Law professor blogs about environmental issues while teaching in Spain and Italy
March 22, 2011
Melissa Powers, an associate professor of law, has launched a blog called “Enumerated Powers” to share her observations about environmental issues in Spain and Italy, where she will be teaching climate change law this spring.
Among her first blog entries, Powers muses over the vast differences between the mass-transit system in Bilbao, Spain and those common in the United States.
“Bilbao was a heavily industrialized city for many, many years that fell on hard times when steel production slowed down in Western Europe,” Powers writes. “After a long period of depression, Bilbao decided to invest in the arts and culture as a way to revive its economy. It welcomed the amazing Guggenheim Museum (more on that later), and invested in infrastructure improvements, like a subway and pedestrian bridges and light rail, all designed to make the city more livable and welcome to tourism. From my perspective, these efforts have paid off.”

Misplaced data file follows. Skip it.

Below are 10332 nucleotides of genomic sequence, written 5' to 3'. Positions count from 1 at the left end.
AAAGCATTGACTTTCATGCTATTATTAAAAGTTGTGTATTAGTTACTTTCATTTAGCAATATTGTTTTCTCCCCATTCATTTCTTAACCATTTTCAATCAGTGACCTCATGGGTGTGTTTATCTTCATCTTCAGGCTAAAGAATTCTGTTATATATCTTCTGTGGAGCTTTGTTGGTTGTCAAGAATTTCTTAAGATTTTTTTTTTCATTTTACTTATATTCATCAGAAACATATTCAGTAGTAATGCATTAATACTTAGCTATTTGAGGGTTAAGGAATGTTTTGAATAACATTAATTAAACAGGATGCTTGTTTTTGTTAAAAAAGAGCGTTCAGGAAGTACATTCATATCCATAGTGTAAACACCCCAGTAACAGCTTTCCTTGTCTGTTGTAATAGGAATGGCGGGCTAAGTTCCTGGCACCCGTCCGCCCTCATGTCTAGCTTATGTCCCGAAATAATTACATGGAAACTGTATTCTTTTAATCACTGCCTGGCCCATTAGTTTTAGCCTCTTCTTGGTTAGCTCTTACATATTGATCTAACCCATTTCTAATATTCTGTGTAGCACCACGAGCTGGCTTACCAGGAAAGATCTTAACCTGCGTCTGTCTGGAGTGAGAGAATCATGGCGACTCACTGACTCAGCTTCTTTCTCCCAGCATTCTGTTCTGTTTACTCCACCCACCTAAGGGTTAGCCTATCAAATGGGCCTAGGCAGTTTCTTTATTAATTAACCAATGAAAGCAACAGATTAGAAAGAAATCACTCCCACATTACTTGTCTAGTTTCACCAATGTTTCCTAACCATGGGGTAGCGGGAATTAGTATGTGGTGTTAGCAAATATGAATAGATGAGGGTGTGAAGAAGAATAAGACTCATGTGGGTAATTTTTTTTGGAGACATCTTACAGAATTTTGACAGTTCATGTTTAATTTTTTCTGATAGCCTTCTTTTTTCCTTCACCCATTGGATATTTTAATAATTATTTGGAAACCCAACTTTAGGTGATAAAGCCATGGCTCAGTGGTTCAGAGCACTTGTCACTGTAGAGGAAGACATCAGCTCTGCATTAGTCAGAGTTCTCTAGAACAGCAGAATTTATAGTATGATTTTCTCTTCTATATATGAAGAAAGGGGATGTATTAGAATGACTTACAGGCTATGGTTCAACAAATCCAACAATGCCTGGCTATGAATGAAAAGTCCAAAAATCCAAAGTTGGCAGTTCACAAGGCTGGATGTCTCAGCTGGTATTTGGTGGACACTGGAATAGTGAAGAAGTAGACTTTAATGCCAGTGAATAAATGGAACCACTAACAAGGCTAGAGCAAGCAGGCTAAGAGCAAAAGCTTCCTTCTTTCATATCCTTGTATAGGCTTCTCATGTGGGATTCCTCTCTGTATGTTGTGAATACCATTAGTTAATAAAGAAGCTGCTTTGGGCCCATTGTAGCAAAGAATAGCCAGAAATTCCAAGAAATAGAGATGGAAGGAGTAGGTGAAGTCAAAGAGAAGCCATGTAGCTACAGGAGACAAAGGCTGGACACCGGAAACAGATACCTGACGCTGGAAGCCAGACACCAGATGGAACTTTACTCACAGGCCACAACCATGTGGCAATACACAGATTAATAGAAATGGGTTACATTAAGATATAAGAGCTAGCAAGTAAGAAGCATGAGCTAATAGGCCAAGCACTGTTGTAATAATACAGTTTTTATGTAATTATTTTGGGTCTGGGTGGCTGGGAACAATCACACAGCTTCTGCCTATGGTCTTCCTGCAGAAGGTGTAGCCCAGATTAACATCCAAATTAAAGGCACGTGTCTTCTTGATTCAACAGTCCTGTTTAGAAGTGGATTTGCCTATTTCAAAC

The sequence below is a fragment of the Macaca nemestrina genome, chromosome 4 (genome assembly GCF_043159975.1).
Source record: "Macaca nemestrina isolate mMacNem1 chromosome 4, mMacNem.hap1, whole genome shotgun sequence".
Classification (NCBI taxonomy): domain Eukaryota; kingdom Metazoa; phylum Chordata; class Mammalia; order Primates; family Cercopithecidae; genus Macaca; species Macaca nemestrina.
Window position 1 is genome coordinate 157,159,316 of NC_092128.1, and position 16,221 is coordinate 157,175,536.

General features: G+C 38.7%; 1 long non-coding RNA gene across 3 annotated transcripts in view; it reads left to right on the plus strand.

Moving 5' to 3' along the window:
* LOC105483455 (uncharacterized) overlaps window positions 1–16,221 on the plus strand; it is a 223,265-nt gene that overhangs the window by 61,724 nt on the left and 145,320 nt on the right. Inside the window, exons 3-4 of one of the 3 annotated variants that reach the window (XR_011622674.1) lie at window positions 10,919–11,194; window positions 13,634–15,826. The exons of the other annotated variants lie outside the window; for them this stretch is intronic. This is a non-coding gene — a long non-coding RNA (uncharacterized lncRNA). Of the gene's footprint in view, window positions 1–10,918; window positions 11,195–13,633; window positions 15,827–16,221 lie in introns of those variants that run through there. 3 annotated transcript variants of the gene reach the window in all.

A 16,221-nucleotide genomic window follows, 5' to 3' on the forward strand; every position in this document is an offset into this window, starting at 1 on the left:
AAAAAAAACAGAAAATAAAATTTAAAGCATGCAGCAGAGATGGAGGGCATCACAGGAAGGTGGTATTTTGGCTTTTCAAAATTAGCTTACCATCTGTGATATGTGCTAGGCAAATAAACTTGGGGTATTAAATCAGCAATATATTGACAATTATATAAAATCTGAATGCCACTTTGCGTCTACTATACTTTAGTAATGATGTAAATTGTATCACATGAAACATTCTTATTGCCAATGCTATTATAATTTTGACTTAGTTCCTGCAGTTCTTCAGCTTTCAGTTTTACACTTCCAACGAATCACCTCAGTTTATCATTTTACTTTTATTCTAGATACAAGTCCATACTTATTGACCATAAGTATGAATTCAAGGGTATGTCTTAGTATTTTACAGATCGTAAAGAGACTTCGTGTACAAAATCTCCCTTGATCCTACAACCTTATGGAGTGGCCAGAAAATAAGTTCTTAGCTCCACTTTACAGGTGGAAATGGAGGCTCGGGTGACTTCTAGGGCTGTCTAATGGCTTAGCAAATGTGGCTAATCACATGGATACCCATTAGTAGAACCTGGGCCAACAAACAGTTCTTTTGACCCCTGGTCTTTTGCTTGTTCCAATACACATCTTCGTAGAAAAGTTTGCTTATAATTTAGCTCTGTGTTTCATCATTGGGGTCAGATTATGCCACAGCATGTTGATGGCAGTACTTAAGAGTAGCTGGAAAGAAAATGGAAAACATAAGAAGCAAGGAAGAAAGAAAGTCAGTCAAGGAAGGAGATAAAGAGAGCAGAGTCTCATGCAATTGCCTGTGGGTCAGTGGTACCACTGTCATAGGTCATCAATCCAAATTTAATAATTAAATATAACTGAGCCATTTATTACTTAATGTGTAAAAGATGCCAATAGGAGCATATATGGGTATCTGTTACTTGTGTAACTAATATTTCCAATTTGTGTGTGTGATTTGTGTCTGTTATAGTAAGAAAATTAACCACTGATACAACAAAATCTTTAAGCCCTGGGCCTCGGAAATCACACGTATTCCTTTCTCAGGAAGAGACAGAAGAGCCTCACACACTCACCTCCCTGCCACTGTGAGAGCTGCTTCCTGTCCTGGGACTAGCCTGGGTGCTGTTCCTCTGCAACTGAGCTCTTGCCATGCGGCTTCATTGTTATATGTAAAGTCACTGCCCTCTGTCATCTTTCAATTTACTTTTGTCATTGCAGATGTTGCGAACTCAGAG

Powers will be teaching as a visiting professor in Pamplona, Spain, at the University of Navarra and then in Trento, Italy, at the University of Trento. This is her second time teaching at the University of Trento, thanks to the law school’s participation in the International Union for Conservation of Nature Academy of Environmental Law, an academic organization focused on increasing capacity of and collaboration between environmental law scholars.
Powers teaches courses in energy law, climate change law, and ocean and coastal law, among other topics. Her research interests include statutory interpretation and domestic policies aimed at mitigating climate change. She and fellow law professor Chris Wold co-authored the first legal textbook on climate change in the world.
From 2003 to 2008, Powers was a clinical professor at the Pacific Environmental Advocacy Center, the environmental law clinic at Lewis & Clark. Her clinical work focused primarily on pollution-control litigation, with a particular emphasis on the Clean Water Act. During her tenure there, Powers successfully litigated several cases in federal and state courts.